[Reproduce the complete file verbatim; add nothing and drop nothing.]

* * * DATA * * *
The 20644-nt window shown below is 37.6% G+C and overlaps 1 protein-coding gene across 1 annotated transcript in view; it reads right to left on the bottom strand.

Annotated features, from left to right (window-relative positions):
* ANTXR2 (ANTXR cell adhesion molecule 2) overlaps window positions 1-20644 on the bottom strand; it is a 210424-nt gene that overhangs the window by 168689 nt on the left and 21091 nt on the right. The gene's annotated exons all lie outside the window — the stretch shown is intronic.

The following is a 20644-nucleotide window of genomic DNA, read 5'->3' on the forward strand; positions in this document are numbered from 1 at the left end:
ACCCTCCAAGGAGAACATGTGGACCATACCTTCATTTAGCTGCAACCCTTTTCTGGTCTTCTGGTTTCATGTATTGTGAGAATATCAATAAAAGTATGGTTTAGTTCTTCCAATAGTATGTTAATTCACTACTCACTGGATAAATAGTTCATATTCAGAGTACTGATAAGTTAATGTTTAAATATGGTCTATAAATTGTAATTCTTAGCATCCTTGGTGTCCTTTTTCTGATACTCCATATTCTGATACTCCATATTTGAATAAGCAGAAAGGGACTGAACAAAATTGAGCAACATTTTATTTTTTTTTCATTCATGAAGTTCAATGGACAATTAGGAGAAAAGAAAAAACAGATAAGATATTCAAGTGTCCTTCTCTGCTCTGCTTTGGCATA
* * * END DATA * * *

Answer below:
The 20644-nt window shown below is 37.6% G+C and overlaps 1 protein-coding gene across 1 annotated transcript in view; it reads right to left on the bottom strand.

Annotated features, from left to right (window-relative positions):
* ANTXR2 (ANTXR cell adhesion molecule 2) overlaps window positions 1-20644 on the bottom strand; it is a 210424-nt gene that overhangs the window by 168689 nt on the left and 21091 nt on the right. The gene's annotated exons all lie outside the window — the stretch shown is intronic.

The following is a 20644-nucleotide window of genomic DNA, read 5'->3' on the forward strand; positions in this document are numbered from 1 at the left end:
ACCCTCCAAGGAGAACATGTGGACCATACCTTCATTTAGCTGCAACCCTTTTCTGGTCTTCTGGTTTCATGTATTGTGAGAATATCAATAAAAGTATGGTTTAGTTCTTCCAATAGTATGTTAATTCACTACTCACTGGATAAATAGTTCATATTCAGAGTACTGATAAGTTAATGTTTAAATATGGTCTATAAATTGTAATTCTTAGCATCCTTGGTGTCCTTTTTCTGATACTCCATATTCTGATACTCCATATTTGAATAAGCAGAAAGGGACTGAACAAAATTGAGCAACATTTTATTTTTTTTTCATTCATGAAGTTCAATGGACAATTAGGAGAAAAGAAAAAACAGATAAGATATTCAAGTGTCCTTCTCTGCTCTGCTTTGGCATA